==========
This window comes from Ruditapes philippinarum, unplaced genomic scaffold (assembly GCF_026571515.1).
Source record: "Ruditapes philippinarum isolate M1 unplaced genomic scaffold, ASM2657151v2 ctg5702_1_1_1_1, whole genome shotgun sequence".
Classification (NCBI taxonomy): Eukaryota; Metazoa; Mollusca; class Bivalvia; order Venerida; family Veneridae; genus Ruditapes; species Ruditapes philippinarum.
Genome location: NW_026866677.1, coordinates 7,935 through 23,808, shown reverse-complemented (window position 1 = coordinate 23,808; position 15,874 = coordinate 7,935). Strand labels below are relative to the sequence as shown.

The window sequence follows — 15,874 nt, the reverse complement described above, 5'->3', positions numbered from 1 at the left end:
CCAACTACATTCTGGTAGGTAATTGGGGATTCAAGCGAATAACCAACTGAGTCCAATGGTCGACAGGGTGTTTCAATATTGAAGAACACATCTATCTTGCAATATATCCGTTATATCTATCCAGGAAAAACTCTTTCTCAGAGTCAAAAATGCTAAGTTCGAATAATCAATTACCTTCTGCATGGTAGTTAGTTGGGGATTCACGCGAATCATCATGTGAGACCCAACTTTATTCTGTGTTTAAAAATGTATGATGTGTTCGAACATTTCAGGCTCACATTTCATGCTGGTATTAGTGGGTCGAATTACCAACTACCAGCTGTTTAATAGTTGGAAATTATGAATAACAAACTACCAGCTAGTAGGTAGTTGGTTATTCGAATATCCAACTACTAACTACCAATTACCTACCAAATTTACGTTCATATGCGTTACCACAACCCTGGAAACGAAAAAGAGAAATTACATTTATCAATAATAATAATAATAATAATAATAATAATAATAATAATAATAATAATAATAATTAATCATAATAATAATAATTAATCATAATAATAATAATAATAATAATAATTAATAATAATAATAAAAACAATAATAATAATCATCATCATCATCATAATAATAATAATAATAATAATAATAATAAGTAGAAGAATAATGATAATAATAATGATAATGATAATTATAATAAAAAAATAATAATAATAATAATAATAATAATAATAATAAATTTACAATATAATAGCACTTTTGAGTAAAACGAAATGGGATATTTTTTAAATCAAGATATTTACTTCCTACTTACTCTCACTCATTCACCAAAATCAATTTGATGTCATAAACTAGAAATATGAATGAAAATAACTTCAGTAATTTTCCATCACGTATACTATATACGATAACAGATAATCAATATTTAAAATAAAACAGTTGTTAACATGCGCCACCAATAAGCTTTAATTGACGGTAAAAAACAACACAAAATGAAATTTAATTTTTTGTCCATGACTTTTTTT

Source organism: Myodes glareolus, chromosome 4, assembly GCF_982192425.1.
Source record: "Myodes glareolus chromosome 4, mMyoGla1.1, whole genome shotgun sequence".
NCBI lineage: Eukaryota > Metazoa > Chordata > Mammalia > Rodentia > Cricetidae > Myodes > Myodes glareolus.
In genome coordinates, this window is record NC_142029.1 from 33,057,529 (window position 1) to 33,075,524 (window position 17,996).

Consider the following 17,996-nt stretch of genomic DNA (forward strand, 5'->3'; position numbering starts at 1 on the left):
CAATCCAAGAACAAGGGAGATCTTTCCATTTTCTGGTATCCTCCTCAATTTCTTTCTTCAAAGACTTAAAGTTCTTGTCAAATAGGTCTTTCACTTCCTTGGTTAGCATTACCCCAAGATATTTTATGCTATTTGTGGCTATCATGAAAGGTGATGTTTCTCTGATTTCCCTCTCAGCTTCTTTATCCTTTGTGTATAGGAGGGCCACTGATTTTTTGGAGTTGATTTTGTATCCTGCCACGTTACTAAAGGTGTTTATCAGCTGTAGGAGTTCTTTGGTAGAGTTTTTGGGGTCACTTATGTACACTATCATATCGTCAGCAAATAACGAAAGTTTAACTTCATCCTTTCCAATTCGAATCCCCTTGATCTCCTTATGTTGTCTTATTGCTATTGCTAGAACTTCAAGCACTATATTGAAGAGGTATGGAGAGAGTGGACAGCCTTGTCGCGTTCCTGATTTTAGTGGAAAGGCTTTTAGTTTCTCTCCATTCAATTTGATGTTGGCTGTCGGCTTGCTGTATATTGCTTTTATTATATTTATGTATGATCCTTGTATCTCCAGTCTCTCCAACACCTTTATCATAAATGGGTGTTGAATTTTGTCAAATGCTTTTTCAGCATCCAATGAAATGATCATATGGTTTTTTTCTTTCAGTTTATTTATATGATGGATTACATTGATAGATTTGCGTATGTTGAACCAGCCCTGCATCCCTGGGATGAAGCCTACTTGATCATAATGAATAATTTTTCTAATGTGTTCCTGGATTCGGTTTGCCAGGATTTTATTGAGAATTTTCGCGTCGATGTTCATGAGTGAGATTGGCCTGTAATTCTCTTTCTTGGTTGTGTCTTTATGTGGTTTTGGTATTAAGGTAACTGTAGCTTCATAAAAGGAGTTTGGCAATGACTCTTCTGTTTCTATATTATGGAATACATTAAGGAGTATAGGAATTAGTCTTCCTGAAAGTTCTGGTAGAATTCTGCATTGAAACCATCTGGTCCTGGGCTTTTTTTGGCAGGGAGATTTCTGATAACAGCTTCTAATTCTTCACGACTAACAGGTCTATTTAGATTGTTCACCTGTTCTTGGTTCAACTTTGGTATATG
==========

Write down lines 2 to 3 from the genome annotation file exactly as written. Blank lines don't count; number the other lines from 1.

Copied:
Source record: "Ruditapes philippinarum isolate M1 unplaced genomic scaffold, ASM2657151v2 ctg5702_1_1_1_1, whole genome shotgun sequence".
Classification (NCBI taxonomy): Eukaryota; Metazoa; Mollusca; class Bivalvia; order Venerida; family Veneridae; genus Ruditapes; species Ruditapes philippinarum.